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How Does Trump's New '3rd Country' Rule Affect Migrants Seeking Asylum?

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Scott Nicol / Sierra Club Borderlands Team
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Last week the Trump administration issued a strict new policy that requires migrants to first apply for asylum in a country they passed through en route to the United States, before applying for asylum in the U.S. The rule already faces legal challenges.

  

Before the new asylum rule took effect last week, once at the border, migrants were able to make a claim for asylum with Customs and Border Protection before being transferred to an Immigration and Customs Enforcement detention center, where they are then questioned about their motives for seeking asylum in a credible fear interview. Those who pass are released on parole to live and work in the United States while awaiting an immigration trial.

How does this new policy affect migrants currently waiting for asylum claims to be processed? Are other countries willing and prepared to give migrants asylum? How does this "third country" policy fit within the framework of existing national and international asylum law?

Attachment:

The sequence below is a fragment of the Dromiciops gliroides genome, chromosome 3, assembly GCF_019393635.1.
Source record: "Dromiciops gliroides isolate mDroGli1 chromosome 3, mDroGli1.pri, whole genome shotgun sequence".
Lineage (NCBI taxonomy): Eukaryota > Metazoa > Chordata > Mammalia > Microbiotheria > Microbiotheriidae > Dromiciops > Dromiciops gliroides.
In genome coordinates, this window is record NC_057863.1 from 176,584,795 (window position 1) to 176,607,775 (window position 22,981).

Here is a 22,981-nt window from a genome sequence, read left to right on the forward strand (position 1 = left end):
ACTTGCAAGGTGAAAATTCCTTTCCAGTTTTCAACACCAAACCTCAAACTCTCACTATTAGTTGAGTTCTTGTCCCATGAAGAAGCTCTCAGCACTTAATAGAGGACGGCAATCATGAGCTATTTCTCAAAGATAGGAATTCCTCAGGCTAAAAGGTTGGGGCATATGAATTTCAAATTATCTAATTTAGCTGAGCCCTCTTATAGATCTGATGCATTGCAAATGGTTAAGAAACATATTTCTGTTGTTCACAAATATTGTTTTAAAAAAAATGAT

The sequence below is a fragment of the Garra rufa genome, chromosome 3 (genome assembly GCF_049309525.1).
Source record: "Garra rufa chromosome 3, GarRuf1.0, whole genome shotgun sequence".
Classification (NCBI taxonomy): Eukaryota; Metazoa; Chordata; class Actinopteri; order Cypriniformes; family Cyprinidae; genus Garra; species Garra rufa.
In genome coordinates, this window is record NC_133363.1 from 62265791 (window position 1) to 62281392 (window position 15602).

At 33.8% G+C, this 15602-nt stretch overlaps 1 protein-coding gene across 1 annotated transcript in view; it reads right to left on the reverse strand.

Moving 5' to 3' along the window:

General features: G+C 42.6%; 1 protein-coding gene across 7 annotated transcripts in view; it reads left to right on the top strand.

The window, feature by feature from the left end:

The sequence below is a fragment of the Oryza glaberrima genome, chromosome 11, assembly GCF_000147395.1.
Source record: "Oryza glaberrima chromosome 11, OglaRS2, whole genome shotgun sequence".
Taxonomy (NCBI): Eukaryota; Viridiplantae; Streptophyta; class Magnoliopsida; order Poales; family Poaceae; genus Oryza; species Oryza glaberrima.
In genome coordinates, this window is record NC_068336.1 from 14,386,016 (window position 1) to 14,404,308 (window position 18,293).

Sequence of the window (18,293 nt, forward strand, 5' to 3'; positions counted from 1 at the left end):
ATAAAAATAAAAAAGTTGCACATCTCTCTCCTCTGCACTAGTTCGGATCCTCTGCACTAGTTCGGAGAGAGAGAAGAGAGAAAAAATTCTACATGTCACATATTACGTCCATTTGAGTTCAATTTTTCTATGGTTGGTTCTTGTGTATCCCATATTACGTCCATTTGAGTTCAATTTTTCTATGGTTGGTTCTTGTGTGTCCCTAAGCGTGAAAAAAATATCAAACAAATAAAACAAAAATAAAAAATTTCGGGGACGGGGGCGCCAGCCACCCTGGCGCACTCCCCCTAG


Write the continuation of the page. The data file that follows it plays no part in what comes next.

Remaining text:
What is the basis for legal challenges to the policy? If the rule stands, how could it affect the current situation at the U.S.-Mexico border?

GuestErica Schommer, clinical assistant professor at St. Mary's University School of Law where she teaches the Immigration and Human Rights Clinic

"The Source" is a live call-in program airing Mondays through Thursdays from 12-1 p.m. Leave a message before the program at (210) 615-8982. During the live show, call 210-614-8980, email thesource@tpr.org or tweet at @TPRSource. 

 

*This interview was recorded on Tuesday, July 23 .

Kim Johnson is the producer for Texas Public Radio’s live, call-in show The Source. She is a Trinity University alum with bachelor’s degrees in Communication and Spanish, and a Master of Arts Degree from the School of Journalism at the University of Texas at Austin.